Defence minister Samuel Schmid has called on every Swiss person to shoulder a share of the burden for the country's ethical wellbeing.
Speaking on Friday, Schmid dismissed the notion that preserving the moral health of the country lies in the sole hands of politicians, business leaders and lawmakers.
The minister made his address in Zurich at the unveiling of a new study by the Lassalle Institute into ethics in Swiss politics. The Ethics 2006 report featured responses by more than 800 Swiss politicians to a series of ethical questions.
Schmid used the example of a fictitious working class citizen, Rosa Müller, who could influence the direction Switzerland takes via the ballot box.
"This shows that ethics is not only a theme for the upper classes. For everyone this example shows that ethics is indivisible," Schmid said.
"The ethical conditions for politicians are the same for Rosa Müller. She passes the final judgement on what we politicians invent, debate, by compromise change and finally draft as laws. She has the final yes or no and decides our destiny.
"Our country needs people who believe in ethical responsibility. People with courage, a sense of justice and common sense."
A total of 833 politicians from government level to local authorities from across the range of parties contributed to the Ethics 2006 report.
The study was authored by Lassalle Institute, an organisation committed to promoting ethics through Zen philosophy, based in Edlibach, canton Zug.
The sociology institute at Zurich University and an spin-off of Zurich's Federal Institute of Technology, Seed Sustainability, helped draft a list of questions for politicians.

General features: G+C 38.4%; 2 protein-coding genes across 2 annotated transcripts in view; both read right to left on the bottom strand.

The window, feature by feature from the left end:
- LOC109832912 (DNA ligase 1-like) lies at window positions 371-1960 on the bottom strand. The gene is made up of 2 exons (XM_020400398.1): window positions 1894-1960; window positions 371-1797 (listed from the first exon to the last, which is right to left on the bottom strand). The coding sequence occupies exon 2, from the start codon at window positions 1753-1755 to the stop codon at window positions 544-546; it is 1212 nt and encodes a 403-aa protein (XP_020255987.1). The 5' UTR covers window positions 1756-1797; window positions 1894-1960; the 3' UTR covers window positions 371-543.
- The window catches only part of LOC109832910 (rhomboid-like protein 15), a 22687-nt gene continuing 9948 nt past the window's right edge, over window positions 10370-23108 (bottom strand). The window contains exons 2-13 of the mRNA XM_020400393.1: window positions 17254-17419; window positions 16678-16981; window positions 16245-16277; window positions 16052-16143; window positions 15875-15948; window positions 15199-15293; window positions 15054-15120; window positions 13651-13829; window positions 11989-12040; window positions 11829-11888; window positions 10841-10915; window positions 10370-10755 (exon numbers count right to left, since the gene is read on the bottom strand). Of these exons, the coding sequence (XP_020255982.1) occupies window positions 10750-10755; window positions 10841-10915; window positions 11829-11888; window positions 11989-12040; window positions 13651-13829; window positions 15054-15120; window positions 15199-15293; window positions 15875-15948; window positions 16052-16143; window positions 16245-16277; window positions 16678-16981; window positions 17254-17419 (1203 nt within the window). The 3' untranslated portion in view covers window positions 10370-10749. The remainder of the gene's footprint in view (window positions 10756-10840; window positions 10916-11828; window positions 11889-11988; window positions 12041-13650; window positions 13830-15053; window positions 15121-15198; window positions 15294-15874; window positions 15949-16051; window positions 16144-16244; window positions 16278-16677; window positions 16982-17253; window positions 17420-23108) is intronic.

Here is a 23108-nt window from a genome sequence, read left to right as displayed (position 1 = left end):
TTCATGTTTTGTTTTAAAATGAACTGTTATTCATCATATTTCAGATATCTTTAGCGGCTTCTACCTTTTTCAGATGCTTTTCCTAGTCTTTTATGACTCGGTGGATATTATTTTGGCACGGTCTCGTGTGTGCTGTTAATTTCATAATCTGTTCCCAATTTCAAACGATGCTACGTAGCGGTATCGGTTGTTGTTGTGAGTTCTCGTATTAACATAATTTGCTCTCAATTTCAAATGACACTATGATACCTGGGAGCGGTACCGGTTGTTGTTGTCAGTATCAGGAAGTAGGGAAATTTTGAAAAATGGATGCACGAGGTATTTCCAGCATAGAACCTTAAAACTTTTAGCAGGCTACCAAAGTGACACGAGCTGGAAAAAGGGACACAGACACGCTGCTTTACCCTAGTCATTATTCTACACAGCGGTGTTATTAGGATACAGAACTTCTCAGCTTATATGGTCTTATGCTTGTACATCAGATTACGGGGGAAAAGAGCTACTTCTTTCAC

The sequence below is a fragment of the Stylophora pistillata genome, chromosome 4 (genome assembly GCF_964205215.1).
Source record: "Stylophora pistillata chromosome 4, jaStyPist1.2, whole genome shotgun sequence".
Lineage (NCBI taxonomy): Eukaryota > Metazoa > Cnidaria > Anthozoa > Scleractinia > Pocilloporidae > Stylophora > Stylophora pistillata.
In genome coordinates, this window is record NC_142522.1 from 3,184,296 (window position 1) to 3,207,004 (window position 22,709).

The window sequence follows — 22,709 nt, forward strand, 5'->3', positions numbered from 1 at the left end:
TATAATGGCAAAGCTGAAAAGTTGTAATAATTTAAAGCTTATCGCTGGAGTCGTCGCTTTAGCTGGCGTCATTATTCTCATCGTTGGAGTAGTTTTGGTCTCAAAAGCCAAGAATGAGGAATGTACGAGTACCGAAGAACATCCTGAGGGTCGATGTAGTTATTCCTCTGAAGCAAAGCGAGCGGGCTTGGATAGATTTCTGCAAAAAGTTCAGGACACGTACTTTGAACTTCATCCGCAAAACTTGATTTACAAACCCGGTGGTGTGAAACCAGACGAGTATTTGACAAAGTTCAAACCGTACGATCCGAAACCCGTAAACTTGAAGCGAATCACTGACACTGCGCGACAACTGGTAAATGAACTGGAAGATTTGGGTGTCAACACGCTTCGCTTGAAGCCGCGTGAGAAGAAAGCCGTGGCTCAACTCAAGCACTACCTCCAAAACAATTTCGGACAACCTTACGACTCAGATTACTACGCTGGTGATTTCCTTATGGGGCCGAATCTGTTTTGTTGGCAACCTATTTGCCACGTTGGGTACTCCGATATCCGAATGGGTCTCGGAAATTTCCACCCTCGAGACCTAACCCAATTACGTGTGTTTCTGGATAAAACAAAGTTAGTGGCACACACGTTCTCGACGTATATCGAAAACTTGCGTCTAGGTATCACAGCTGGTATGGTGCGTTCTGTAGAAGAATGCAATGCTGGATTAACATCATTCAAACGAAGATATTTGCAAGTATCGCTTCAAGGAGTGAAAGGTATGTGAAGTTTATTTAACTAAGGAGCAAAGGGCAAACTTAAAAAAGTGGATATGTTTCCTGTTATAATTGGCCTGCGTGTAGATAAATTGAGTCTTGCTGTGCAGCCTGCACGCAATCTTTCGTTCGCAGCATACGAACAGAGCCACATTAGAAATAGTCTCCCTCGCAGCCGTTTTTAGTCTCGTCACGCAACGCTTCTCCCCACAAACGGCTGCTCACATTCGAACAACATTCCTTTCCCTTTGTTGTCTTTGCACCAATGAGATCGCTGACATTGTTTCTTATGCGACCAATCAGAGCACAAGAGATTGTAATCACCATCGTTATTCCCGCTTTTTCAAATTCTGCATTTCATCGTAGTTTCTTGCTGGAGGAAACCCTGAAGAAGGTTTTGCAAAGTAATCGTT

Most politicians considered following their conscience, environmental responsibility and humanitarian principles to be the best way of defining political ethics.
When asked what influenced their political decisions, 98 per cent of politicians polled again listed following their conscience. Public welfare was also a consideration for 97 per cent.
Unsurprisingly, parties aligned to the right considered Switzerland's asylum policy to be ethical, but left-leaning parties were less enamoured.
Ethics 2006 asked 3,685 politicians from government to local authority level a series of ethical questions.
A total of 833 responded to the survey.
The Lassalle Institute uses Zen traditions to promote ethics in business and society on a national and international level through seminars, workshops and consulting.
The organisation was formed following the creation of Lassalle House, a spiritual centre for inter-religious dialogue and the development of social consciousness founded by Zen master Niklaus Brantschen in 1993.
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